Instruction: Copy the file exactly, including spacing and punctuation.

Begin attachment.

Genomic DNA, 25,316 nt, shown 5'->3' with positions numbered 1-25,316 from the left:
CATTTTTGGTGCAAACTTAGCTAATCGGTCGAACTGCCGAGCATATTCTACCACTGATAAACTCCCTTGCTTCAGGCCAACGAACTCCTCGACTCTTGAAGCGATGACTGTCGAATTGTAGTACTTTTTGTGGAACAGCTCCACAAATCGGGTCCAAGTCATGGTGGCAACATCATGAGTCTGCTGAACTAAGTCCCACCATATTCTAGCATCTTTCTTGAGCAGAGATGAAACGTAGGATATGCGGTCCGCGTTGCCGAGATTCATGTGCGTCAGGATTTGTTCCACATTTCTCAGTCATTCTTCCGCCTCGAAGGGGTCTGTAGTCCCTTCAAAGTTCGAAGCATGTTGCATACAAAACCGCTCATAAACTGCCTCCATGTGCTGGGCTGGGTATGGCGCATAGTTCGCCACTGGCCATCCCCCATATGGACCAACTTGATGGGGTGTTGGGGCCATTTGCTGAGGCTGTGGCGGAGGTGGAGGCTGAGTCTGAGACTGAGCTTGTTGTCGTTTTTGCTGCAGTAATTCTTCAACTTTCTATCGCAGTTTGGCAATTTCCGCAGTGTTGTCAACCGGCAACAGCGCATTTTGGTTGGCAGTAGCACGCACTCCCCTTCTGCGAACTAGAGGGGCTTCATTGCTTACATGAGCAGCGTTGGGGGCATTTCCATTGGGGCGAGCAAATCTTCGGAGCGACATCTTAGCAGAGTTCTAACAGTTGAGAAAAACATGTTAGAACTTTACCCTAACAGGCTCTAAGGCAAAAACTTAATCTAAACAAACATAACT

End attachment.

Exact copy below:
Genomic DNA, 25,316 nt, shown 5'->3' with positions numbered 1-25,316 from the left:
CATTTTTGGTGCAAACTTAGCTAATCGGTCGAACTGCCGAGCATATTCTACCACTGATAAACTCCCTTGCTTCAGGCCAACGAACTCCTCGACTCTTGAAGCGATGACTGTCGAATTGTAGTACTTTTTGTGGAACAGCTCCACAAATCGGGTCCAAGTCATGGTGGCAACATCATGAGTCTGCTGAACTAAGTCCCACCATATTCTAGCATCTTTCTTGAGCAGAGATGAAACGTAGGATATGCGGTCCGCGTTGCCGAGATTCATGTGCGTCAGGATTTGTTCCACATTTCTCAGTCATTCTTCCGCCTCGAAGGGGTCTGTAGTCCCTTCAAAGTTCGAAGCATGTTGCATACAAAACCGCTCATAAACTGCCTCCATGTGCTGGGCTGGGTATGGCGCATAGTTCGCCACTGGCCATCCCCCATATGGACCAACTTGATGGGGTGTTGGGGCCATTTGCTGAGGCTGTGGCGGAGGTGGAGGCTGAGTCTGAGACTGAGCTTGTTGTCGTTTTTGCTGCAGTAATTCTTCAACTTTCTATCGCAGTTTGGCAATTTCCGCAGTGTTGTCAACCGGCAACAGCGCATTTTGGTTGGCAGTAGCACGCACTCCCCTTCTGCGAACTAGAGGGGCTTCATTGCTTACATGAGCAGCGTTGGGGGCATTTCCATTGGGGCGAGCAAATCTTCGGAGCGACATCTTAGCAGAGTTCTAACAGTTGAGAAAAACATGTTAGAACTTTACCCTAACAGGCTCTAAGGCAAAAACTTAATCTAAACAAACATAACT